Friday, October 8, 2010

Boxed God

From the article I mentioned in the last post, I copied the following excerpts:

"Froese and Bader's research wound up defining four ways in which Americans see God:

•The Authoritative God. When conservatives Sarah Palin orGlenn Beck proclaim that America will lose God's favor unless we get right with him, they're rallying believers in what Froese and Bader call an Authoritative God, one engaged in history and meting out harsh punishment to those who do not follow him. About 28% of the nation shares this view, according to Baylor's 2008 findings.

"They divide the world by good and evil and appeal to people who are worried, concerned and scared," Froese says. "They respond to a powerful God guiding this country, and if we don't explicitly talk about (that) God, then we have the wrong God or no God at all."

•The Benevolent God. When President Obama says he is driven to live out his Christian faith in public service, or political satirist Stephen Colbert mentions God while testifying to Congress in favor of changing immigration laws, they're speaking of what the Baylor researchers call a Benevolent God. This God is engaged in our world and loves and supports us in caring for others, a vision shared by 22% of Americans, according to Baylor's findings.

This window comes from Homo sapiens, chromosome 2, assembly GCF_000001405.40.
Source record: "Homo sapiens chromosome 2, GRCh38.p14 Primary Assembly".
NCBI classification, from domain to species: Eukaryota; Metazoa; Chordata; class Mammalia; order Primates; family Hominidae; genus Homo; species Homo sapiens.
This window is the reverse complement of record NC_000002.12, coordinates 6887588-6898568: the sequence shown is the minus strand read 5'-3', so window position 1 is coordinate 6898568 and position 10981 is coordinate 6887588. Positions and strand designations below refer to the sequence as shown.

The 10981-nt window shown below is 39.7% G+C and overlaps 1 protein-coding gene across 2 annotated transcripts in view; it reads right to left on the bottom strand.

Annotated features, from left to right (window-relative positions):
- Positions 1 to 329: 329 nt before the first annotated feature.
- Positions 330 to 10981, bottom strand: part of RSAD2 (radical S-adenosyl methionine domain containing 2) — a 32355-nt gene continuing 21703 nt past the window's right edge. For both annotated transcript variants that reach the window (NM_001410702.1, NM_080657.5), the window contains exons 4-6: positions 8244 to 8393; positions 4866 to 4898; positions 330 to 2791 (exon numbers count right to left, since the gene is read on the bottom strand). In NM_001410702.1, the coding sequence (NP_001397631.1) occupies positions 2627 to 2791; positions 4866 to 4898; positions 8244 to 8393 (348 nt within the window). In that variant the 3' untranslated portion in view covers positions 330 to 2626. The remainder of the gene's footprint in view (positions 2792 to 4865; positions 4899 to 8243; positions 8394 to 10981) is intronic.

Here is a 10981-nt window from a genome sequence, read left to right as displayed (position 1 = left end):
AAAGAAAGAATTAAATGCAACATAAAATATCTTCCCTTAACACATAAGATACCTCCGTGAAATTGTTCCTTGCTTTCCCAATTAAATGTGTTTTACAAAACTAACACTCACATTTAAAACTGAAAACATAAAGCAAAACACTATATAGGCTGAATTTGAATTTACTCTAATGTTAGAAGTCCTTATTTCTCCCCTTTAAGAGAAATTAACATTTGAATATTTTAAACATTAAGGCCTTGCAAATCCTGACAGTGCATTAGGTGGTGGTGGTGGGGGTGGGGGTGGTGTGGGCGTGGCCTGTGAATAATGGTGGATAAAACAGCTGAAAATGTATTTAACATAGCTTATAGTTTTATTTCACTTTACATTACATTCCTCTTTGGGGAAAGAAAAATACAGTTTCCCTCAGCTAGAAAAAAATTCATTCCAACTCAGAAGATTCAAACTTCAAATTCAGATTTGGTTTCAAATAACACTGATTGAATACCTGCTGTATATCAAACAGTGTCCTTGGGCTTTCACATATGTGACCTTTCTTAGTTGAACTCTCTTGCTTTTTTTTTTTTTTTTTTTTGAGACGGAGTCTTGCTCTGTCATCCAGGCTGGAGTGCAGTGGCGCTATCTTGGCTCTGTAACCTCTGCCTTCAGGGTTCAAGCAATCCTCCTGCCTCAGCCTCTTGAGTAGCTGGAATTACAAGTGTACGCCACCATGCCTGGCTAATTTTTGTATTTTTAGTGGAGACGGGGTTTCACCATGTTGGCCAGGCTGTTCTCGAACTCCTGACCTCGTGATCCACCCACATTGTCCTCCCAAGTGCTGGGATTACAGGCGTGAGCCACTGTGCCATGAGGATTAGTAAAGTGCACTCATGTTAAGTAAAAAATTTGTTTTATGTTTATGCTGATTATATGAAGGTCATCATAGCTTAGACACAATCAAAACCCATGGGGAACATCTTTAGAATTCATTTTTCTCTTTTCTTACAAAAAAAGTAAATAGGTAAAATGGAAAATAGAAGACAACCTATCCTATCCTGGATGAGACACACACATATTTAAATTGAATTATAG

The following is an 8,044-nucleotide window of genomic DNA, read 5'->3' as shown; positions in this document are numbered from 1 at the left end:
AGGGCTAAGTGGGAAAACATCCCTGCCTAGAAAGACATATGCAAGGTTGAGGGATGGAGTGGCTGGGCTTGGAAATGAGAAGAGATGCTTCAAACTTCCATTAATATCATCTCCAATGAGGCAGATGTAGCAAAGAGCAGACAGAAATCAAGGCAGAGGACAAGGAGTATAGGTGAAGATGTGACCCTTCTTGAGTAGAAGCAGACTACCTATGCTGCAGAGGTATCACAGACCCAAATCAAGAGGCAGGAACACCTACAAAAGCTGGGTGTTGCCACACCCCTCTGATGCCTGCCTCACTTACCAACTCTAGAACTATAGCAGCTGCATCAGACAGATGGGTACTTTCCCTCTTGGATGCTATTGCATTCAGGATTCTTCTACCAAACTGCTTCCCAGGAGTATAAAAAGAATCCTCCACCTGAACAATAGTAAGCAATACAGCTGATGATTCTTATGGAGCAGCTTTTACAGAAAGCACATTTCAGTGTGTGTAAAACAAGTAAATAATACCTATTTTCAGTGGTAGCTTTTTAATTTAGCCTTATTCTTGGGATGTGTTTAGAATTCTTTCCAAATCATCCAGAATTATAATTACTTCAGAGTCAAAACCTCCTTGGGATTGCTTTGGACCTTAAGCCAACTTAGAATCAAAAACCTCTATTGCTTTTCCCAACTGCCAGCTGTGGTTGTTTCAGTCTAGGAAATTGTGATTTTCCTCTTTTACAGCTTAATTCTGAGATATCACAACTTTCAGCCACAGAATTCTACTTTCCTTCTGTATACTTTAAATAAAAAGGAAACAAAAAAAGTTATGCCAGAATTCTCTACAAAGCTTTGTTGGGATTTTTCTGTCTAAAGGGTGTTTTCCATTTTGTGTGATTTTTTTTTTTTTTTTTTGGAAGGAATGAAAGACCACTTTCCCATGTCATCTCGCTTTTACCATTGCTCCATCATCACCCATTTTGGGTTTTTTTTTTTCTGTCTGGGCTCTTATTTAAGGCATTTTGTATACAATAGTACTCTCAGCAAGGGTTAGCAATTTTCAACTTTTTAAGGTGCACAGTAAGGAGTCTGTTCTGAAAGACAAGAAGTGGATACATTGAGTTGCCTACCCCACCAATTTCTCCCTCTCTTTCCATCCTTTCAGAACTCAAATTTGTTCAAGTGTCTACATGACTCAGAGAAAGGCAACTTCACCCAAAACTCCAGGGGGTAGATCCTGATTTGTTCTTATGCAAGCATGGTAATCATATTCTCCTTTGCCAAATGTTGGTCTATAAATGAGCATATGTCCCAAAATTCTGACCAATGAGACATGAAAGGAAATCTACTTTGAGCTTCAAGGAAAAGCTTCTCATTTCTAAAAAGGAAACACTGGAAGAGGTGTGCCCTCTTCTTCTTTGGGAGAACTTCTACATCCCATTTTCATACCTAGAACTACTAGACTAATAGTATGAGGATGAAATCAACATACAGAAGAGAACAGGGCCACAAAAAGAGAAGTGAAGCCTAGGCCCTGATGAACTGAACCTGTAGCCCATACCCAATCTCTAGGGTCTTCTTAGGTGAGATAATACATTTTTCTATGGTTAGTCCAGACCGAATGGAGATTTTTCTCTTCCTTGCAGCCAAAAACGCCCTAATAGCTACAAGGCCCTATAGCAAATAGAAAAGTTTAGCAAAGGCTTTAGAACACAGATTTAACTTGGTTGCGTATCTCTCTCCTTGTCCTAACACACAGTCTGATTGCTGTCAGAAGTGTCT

"Rhetoric that talks about the righteous vs. the heathen doesn't appeal to them," Froese says. "Their God is a force for good who cares for all people, weeps at all conflicts and will comfort all.

•The Critical God. The poor, the suffering and the exploited in this world often believe in a Critical God who keeps an eye on this world but delivers justice in the next, Bader says.

Bader says this view of God — held by 21% of Americans — was reflected in a sermon at a working-class neighborhood church the researchers visited in Rifle, Colo., in 2008. Pastor Del Whittington's theme at Open Door Church was " 'Wait until heaven, and accounts will be settled.' "

•The Distant God. Though about 5% of Americans are atheists or agnostics, Baylor found that nearly one in four (24%) see a Distant God that booted up the universe, then left humanity alone.

Others who cite a Distant God identify more with the spiritual and speak of the unknowable God behind the creation of rainbows, mountains or elegant mathematical theorems, the Baylor writers found.

This distant view is nothing new. Benjamin Franklin once wrote that he could not imagine that a "Supremely Perfect" God cares a whit for "such an inconsiderable Nothing as Man." *

Is not the God revealed by Jesus Christ all of these, and thus a Being of inscrutable wonder Who deserves to be regarded above the boxes labels create?

Next up in the Wild Wood, how the Lord is in each of these views.

*God Views. Pompa and Merrill.


Postmodern Redneck said...

I've been too busy--you actually snuck two blog posts past me! (we're also down to one computer again due to a hard drive that no longer works).